When a woman hath her monthly turns, she separateth herself from all other company, and liveth certain days in a house alone; after which, she washeth herself, and all that she hath touched or used, and is again received to her husband's bed or family. For adultery, the husband will beat his wife and put her away, if he please. Some common strumpets there are, as well as in other places; but they are such as either never married, or widows, or put away for adultery; for no man will keep such a one to wife.
In matters of unjust and dishonest dealing, the sachem examineth and punisheth the same. In case of theft, for the first offence, he is disgracefully rebuked; for the second, beaten by the sachem, with a cudgel on the naked back; for the third, he is beaten with many strokes, and hath his nose slit upwards, that thereby all men may know and shun him. If any man kill another, he must likewise die for the same. The sachem not only passeth sentence upon malefactors, but executeth the same with his own hands, if the party be then present; if not, sendeth his own knife in case of death, in the hands of others to perform the same. But if the offender be to receive other punishment, he will not receive the same but from the sachem himself, before whom, being naked, he kneeleth, and will not offer to run away, though he beat him never so much, it being a greater disparagement for a man to cry during the time of his correction, than is his offence and punishment.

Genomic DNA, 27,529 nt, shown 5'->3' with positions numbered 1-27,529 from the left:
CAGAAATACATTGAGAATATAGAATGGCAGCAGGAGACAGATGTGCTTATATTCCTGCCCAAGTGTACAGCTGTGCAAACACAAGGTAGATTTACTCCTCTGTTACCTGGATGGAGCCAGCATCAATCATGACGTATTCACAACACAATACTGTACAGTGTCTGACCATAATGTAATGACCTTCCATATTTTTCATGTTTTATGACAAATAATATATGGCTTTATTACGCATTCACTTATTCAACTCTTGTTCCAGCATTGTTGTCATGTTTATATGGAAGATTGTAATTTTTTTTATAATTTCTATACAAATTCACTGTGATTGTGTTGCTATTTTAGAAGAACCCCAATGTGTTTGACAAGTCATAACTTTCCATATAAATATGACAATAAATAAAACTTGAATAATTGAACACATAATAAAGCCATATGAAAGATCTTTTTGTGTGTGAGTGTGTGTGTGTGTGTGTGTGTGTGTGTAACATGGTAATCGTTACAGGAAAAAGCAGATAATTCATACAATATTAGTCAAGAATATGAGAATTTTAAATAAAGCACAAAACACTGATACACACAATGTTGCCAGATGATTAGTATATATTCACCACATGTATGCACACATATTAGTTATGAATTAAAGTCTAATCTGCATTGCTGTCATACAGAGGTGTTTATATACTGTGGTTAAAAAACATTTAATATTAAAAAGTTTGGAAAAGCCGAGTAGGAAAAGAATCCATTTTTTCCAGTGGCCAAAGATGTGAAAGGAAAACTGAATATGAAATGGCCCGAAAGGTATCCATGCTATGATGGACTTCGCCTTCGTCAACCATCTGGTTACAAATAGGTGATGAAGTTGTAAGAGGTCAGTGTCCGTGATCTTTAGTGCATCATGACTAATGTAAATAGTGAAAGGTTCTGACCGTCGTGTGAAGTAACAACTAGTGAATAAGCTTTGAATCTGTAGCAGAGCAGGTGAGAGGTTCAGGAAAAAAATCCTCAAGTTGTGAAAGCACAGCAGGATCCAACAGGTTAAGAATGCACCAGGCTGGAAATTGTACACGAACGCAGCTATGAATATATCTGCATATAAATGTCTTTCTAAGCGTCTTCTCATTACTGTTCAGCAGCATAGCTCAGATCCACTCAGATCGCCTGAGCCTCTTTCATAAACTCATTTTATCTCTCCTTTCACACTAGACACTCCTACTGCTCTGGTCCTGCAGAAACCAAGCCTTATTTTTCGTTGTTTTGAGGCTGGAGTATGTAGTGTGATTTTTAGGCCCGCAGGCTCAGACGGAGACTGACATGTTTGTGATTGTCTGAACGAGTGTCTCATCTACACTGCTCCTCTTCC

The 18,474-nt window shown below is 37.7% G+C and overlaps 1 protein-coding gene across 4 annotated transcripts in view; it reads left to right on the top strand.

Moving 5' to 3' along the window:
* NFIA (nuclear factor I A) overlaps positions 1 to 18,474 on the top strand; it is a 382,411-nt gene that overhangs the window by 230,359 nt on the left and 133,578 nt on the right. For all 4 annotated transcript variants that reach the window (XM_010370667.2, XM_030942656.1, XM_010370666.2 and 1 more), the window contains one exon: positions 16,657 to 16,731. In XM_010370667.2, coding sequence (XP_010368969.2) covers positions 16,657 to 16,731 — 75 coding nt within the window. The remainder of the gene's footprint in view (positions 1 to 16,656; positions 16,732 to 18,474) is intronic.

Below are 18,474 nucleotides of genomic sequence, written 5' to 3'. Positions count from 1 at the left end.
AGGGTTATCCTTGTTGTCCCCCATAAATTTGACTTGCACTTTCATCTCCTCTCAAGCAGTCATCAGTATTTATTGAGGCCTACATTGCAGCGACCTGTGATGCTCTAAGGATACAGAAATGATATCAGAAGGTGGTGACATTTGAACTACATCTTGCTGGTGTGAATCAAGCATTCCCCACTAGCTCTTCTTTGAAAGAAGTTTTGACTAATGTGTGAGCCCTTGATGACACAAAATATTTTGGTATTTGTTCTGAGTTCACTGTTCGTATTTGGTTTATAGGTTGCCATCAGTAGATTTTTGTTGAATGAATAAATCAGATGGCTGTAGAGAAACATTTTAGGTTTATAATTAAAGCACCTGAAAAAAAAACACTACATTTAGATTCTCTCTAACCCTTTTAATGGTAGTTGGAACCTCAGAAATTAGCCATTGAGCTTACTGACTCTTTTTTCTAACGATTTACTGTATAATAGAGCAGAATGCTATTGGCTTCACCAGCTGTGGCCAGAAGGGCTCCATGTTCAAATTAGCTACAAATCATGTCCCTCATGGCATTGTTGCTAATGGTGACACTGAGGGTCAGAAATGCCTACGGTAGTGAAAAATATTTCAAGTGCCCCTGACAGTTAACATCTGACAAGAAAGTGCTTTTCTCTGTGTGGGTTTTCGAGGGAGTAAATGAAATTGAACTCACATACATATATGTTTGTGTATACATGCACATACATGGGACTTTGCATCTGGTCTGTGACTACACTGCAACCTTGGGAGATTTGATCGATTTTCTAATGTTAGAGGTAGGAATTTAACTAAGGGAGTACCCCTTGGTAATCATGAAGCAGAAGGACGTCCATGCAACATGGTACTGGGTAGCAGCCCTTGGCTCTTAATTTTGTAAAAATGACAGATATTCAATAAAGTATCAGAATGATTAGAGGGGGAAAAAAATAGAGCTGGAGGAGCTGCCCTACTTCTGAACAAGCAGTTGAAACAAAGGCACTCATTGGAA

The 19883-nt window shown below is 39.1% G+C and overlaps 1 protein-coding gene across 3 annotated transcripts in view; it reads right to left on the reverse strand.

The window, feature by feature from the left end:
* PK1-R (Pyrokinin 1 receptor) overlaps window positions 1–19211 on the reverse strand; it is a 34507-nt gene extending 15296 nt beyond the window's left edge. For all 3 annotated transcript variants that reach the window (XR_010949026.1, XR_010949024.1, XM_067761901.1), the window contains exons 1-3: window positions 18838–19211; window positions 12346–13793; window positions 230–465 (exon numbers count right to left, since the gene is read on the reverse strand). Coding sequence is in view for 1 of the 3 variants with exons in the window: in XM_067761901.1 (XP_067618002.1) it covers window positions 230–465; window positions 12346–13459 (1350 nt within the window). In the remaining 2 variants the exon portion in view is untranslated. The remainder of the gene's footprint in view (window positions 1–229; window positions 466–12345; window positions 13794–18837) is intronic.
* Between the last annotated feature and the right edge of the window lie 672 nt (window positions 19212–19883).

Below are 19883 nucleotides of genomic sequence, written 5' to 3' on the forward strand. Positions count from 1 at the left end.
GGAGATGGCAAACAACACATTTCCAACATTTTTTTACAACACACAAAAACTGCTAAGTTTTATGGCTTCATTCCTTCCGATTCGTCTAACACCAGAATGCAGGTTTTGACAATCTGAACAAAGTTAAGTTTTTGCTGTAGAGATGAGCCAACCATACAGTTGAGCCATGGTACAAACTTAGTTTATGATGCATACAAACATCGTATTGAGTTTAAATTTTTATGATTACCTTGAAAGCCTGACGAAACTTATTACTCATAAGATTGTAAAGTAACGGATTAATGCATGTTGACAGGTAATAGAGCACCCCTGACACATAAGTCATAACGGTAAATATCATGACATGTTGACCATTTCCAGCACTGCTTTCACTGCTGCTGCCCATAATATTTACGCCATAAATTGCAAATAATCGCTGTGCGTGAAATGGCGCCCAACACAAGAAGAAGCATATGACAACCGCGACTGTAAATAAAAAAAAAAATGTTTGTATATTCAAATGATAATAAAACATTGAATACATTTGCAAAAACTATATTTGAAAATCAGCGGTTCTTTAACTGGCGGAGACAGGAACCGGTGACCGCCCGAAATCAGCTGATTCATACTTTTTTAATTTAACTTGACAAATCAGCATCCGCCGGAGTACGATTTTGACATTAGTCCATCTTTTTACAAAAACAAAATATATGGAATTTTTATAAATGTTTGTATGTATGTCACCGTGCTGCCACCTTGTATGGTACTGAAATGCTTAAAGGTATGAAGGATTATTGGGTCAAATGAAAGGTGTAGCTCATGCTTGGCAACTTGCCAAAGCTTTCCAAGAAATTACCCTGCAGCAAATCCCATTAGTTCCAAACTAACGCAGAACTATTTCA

As 'for their apparel, they wear breeches and stockings in one, like some Irish, which is made of deer skins, and have shoes of the same leather. They wear also a deer's skin loose about them like a cloak, which they will turn to the weather side. In this habit they travel; but when they are at home, or come to their journey's end, they presently pull off their breeches, stockings and shoes, wring out the water, if they be wet, and dry them, and rub or chafe the same. Though these
be off, yet have they another small garment which covereth their secrets. The men wear also, when they go abroad in cold weather, an otter, or fox skin on their right arm; but only their bracer on the left. Women, and all of that sex, wear strings about their legs, which the men never do.
The people are very ingenious and observative; they keep account of time, by the moon, and winters or summers; they know divers of the stars by name ; in particular they know the North Star, and call it maske, which is to say, the bear; also they have many names for the winds. They will guess very well at the wind and weather beforehand, by observations in the heavens. They report also, that some of them can cause the wind to blow in what part they list - can raise storms and tempests, which they usually do, when they intend the death or destruction of other people, that by reason of the unseasonable weather, they may take advantage of their enemies in their houses. At such times they perform their greatest exploits, and at such seasons, when they are at enmity with any, they keep more careful watch than at other times.
As for their language, it is very copious, large, and difficult, as yet we cannot attain to any great measure thereof; but can understand them, and explain ourselves to their understanding, by the help of those that daily converse with us. And though there be difference in an hundred miles distance of place, both in language and manners, yet not so much but that they very well understand each other. And thus much of their lives and manners.